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Thrombolytic drugs for heart attack

Myocardial infarction - thrombolytic; MI - thrombolytic; ST - elevation myocardial infarction; CAD - thrombolytic; Coronary artery disease - thrombolytic; STEMI - thrombolytic

Information

Small blood vessels called coronary arteries supply oxygen carrying blood to the heart muscle.

  • A heart attack can occur if a blood clot stops the flow of blood through one of these arteries.
  • Unstable angina refers to chest pain and other warning signs that a heart attack may happen soon. It is most often caused by blood clots in the arteries.

Some people may be given drugs to break up the clot if the artery is completely blocked.

  • These drugs are called thrombolytics, or clot-busting drugs.
  • They are only given for a type of heart attack, where certain changes are noted on the ECG. This type of heart attack is called an ST segment elevation myocardial infarction (STEMI).
  • These drugs should be given as soon as possible after the chest pain first occurs (most often in less than 12 hours).
  • The medicine is given through a vein (IV).
  • Blood thinners taken by mouth may be prescribed later to prevent more clots from forming.

The main risk when receiving clot-busting drugs is bleeding, with the most serious being bleeding in the brain.

Thrombolytic therapy is not safe for people who have:

  • Bleeding inside the head or a stroke
  • Brain abnormalities, such as tumors or poorly-formed blood vessels
  • Had a head injury within the past 3 months
  • A history of using blood thinners or a bleeding disorder
  • Had major surgery, a major injury, or internal bleeding within the past 3 to 4 weeks
  • Peptic ulcer disease
  • Severe high blood pressure

Other treatments to open blocked or narrowed vessels that may be done in place of or after treatment with thrombolytic therapy include:

References

Amsterdam EA, Wenger NK, Brindis RG, et al. 2014 AHA/ACC guideline for the management of patients with non-ST-elevation acute coronary syndromes: a report of the American College of Cardiology/American Heart Association Task Force on practice guidelines. J Am Coll Cardiol. 2014;64(24):e139-e228. PMID: 25260718 www.ncbi.nlm.nih.gov/pubmed/25260718.

Bohula EA, Morrow DA. ST-elevation myocardial infarction: management. In: Zipes DP, Libby P, Bonow RO, Mann DL, Tomaselli GF, Braunwald E, eds. Braunwald's Heart Disease: A Textbook of Cardiovascular Medicine. 11th ed. Philadelphia, PA: Elsevier; 2019:chap 59.

Ibanez B, James S, Agewall S, et al. 2017 ESC guidelines for the management of acute myocardial infarction in patients presenting with ST-segment elevation: The Task Force for the management of acute myocardial infarction in patients presenting with ST-segment elevation of the European Society of Cardiology (ESC). Eur Heart J. 2018;39(2):119-177. PMID: 28886621 www.ncbi.nlm.nih.gov/pubmed/28886621.

  • Heart attack

    Animation

  •  

    Heart attack - Animation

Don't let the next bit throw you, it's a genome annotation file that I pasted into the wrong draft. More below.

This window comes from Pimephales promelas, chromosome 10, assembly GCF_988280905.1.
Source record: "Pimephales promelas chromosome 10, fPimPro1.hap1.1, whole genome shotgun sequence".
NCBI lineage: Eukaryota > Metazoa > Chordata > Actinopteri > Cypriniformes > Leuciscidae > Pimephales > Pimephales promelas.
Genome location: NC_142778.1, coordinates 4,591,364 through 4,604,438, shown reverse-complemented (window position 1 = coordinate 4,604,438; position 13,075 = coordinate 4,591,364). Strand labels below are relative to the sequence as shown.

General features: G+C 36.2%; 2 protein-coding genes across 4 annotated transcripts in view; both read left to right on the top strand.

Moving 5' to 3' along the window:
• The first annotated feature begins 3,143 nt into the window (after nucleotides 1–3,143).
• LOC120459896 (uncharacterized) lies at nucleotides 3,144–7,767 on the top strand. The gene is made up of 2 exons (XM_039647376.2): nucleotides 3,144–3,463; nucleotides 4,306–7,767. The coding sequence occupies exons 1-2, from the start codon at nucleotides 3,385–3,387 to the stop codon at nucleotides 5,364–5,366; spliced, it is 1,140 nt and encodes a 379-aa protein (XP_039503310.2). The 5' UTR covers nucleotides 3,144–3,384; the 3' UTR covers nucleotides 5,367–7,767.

You feel a tight band of pain around your chest. The pain moves from your chest to your arms, shoulder, and neck. What could your pain mean? Could it be a heart attack, could it be the big one? Heart attacks are caused by interruption of blood supply to part of the heart. If the blood flow is blocked, your heart is starved of oxygen and heart cells die. A hard substance called plaque can build up in the walls of your coronary arteries. This plaque is made up of cholesterol and other cells. A heart attack can occur as a result of plaque buildup or the rupture of one of these plaques. We're not sure why heart attacks occur when they do. You may have a heart attack when you are resting or asleep, or after a sudden increase in physical activity, when you are outside in cold weather, or after a sudden, severe emotional or physical stress, including an illness. So, how is a heart attack treated? If you go to the hospital for a suspected heart attack, a doctor or nurse will listen to your chest with a stethoscope. You will have a blood test to look for heart damage. A coronary angiography test can show your doctor how well blood is moving through your heart. If blood moves slowly, or not at all through your coronary arteries, you have either a narrowed, or blocked artery. Other tests can look at the valves and chambers of your heart and check for abnormal heart rhythms. If you've had a heart attack, doctors can do an emergency procedure called angioplasty. This surgery or procedure can open narrowed or blocked blood vessels. Usually they'll place a small, metal mesh tube, called a stent, in your artery to help keep it open. You may also receive drugs to break up the clot in your artery. Sometimes, doctors will do heart bypass surgery to get blood flowing to your heart muscle again. After you are treated in the hospital for a heart attack, you may need to take medicines to thin your blood, to protect your heart, or to improve your cholesterol levels. You may need to take these medicines for the rest of your life. Most people who have had a heart attack also need cardiac rehabilitation. This will help you slowly increase your exercise level and learn how to follow a healthy lifestyle. After you have a heart attack, your chance of another is higher. How well you do after a heart attack depends on the damage to your heart and where the damage is, and what steps you take to prevent another one. If your heart can no longer pump blood to your body as well as it used to, you may have heart failure and will need lifelong treatment. Usually a person who has had a heart attack can slowly go back to normal activities, but you will need to take steps to prevent another heart attack.